The gods seem to be able to do things and know things in ways not generally available to humans. They do not appear to be omniscient or omnipotent; I've seen them apparantly make significant mistakes. They also seem to put a lot of complex effort into things they want to have done, which would be quite inconsistent with omnipotence.
Contact with the gods has a tendency to be pretty overwhelming to human emotions; this ranges from significant charisma to euphoria, and I suspect they may be equally capable of triggering profoundly "negative" emotional states. Contact with them doesn't always have this effect; it can simply be a very light sense of "something". Many religious rituals appear to be intended to produce this light sense of presence; others, however, attempt something more profound, and may well achieve it, at least for some participants.
The Alienness of Gods
I've said above that the gods seem to me to be alien to human experience and attitudes. This probably needs some justification.
One of my favourite examples of this is the gods' attitude to death. Humans die. If we're especially long lived, we may last a bit more than a hundred years. This seems to be an eyeblink on the time scale of the gods. It's also observable that, at least with some gods, their favourites tend to die young; Odhin in particular gets seen as arranging the deaths of his chosen heroes.
Humans generally want to live as long as possible. We may console ourselves with ideas of an afterlife, or rebirth, but we're rarely eager to experience it.
The gods, on the other hand, seem to honestly pay more attention to how one lives, than how long. They see no point in avoiding death, at a cost of honour or similar things; and they really mean it, because to them whether I live 20 years or 100 years, I'm still going to be a memory, or ghost, a lot longer than I'm going to be alive. What matters to them seems to honestly be my memory, or the legacy I leave. Whereas for me, that legacy is in effect a consolation prize, something to seek as compensation for my mortality.
Another example of the gods' alienness is their inhuman perfectionism. Humans seem to be almost by nature happy to make things a bit better, and ever aware that perfection can't be achieved. We may try for perfection, but we understand that it's ultimately futile, and think someone who doesn't realize this is more than a little weird, and likely to do much worse overall than someone who knows how to live reasonably.
The gods, on the other hand, seem to constantly push us to more and better. They may be pleased when we make some improvement, but pretty soon they are pushing us to improve still farther. And Odhin, at least, encourages risks I consider foolish; he'll bet his head against the possibility of a tiny increase in learning; moreover, he seems to expect me to behave much the same way.
The gods seem to be connected to something I'm going to call "the numinous", for lack of a better label. I'm not sure exactly what it is, but it seems to me to be the thing pointed to by concepts like deity being in everything, or the common ground behind all the gods; possibly also some of the metaphysical ideas found in monotheistic religions. (When monotheists talk about their god as more like an abstract concept, rather than personal or individual, they may be talking about this.) I think it is completely impersonal (not a "person" in any sense).
It tends to be transformative, forcing humans who contact it to change, becoming both more aware of the way things really are and of their own personal quirks that may need changing. Perhaps because of this, I've found contact with it frequently quite upsetting.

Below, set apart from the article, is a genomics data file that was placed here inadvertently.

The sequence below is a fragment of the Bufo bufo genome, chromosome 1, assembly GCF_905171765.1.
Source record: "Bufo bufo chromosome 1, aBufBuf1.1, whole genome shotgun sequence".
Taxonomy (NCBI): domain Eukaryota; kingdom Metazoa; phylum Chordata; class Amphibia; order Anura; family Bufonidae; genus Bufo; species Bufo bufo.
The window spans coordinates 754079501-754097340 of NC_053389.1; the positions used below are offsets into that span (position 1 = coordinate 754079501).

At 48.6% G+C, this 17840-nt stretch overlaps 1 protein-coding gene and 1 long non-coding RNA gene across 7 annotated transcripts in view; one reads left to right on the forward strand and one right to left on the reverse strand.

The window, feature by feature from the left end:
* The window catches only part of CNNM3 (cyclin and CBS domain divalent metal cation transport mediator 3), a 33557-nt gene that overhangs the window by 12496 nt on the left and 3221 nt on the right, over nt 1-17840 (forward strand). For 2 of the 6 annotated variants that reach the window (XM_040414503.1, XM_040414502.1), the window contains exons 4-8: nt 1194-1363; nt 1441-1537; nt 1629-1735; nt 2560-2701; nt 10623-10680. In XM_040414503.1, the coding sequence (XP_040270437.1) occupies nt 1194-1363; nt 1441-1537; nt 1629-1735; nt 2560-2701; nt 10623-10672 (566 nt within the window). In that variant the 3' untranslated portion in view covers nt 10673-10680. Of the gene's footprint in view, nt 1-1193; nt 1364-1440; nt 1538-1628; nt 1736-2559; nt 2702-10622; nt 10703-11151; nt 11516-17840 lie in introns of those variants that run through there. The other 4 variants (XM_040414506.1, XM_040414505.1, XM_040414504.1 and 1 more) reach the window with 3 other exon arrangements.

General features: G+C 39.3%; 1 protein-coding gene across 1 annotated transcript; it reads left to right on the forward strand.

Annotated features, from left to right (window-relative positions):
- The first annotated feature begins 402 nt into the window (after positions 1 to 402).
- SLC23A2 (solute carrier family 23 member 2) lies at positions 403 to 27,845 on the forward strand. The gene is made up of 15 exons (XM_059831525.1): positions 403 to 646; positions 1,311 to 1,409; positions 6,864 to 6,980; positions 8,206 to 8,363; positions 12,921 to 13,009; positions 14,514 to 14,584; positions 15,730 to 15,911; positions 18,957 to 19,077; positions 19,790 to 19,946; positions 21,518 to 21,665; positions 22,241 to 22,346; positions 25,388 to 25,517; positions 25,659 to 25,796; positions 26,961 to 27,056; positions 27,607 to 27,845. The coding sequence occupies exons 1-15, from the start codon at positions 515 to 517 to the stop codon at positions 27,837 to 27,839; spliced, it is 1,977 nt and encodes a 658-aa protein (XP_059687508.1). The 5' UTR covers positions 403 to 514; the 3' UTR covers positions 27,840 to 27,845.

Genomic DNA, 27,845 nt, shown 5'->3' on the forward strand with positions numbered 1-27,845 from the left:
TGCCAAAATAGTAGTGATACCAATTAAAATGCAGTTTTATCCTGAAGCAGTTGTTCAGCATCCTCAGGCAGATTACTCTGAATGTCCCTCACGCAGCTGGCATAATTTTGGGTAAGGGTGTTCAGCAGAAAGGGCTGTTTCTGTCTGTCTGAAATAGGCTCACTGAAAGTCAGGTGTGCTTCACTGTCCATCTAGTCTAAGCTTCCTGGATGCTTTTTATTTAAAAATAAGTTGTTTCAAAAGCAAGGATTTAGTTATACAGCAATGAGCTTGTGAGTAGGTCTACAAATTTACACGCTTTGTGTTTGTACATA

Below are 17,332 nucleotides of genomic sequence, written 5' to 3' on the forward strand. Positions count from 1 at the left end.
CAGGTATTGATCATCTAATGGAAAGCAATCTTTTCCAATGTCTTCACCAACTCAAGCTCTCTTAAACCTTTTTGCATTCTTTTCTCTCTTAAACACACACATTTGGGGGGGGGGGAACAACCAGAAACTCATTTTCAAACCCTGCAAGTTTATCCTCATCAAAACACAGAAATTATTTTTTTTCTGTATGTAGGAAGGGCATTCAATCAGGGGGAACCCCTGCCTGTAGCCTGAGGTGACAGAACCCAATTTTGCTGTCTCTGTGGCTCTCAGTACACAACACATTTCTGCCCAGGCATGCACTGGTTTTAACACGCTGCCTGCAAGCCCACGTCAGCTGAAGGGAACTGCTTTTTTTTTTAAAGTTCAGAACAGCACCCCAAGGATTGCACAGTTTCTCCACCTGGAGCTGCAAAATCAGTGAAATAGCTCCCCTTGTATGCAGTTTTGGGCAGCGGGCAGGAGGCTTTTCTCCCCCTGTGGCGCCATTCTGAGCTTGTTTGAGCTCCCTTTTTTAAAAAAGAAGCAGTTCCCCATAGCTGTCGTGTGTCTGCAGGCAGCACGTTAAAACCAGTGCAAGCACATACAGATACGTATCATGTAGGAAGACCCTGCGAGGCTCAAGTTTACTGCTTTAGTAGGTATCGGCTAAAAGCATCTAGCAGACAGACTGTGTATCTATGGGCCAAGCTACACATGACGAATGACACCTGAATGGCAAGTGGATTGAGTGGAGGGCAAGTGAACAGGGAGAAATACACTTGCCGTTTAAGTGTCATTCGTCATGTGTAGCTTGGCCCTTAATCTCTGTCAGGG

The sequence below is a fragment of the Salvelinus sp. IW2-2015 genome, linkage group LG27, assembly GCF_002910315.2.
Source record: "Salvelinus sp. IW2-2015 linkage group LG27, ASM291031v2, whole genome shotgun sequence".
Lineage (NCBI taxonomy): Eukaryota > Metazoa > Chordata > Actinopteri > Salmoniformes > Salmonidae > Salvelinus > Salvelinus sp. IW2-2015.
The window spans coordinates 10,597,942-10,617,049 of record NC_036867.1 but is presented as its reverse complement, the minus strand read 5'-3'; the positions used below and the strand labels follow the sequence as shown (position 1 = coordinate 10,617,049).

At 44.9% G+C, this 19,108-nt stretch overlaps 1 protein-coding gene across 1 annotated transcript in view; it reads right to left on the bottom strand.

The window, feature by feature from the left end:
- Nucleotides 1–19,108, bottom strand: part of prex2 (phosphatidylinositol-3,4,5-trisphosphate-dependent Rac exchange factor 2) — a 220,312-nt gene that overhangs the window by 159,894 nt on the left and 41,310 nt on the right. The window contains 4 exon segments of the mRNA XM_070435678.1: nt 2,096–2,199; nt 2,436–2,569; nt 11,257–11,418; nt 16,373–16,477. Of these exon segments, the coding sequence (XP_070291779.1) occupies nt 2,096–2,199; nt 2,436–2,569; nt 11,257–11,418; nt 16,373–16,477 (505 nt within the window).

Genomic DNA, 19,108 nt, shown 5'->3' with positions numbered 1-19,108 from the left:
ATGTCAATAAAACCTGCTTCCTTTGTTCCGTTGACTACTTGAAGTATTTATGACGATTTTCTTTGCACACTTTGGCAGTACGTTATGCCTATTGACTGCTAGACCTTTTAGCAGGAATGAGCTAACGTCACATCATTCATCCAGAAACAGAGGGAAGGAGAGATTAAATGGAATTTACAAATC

I think the numinous is pretty much always masked or transmitted through symbols. This may be because it's ineffable ... something humans cannot think about or communicate with words. Gods, it seems to me, probably can "think" about it ... to the extent gods can be said to "think". At any rate, it seems much more like home to them than it is to us. This may be one key reason why they seem so alien. I don't think, however, that the gods themselves are mere symbols or masks for the numinous, any more than a human (no matter how god oriented) can be merely a symbol or mask for his god.
Contact with gods seems to carry with it contact with the numinous, even if the former is sought and the latter unwanted. This is particularly true the more "magical", "mystical", "meditative", or "psychic" form that contact takes ... all else being equal, which it rarely is.
For some people, the primary value of religion and spirituality lies in contact with the numinous. They seek to get behind what they see as the masks of words and images. There's a strand of this particularly noticeable in Hinduism, where some appear to seek to get beyond individual gods, seeking instead something westerners mostly translate as "Enlightenment". This idea also appealed strongly to western monotheists exploring Indian religion and mining it for ideas and concepts; it's prominent in the Theosophical movement and its derivatives, including the Golden Dawn and related magical systems.
Implications of Believing in Gods
For me, the idea that the gods were more than metaphor came as a great shock, throwing my model of reality into chaos, and leaving me feeling like I'd no idea how to live in such a different seeming world. This may seem strange to someone who's always presumed that a god or gods was at least a possibility, but I had a nice orderly view of the way things worked, and a personal life purpose that fitted well within that worldview, yet didn't seem to work at all once I'd found the worldview to be apparantly contradicted by observed data.
There were two components to my problem. The first was what believing in their existence did to my aspirations, hopes, and sense of purpose. The second was dealing with having a relationship with one of them; In this essay, I expand that to the broader question of what happens if one has a relationship with one or more deities, voluntarily, involuntarily, or ambivalently.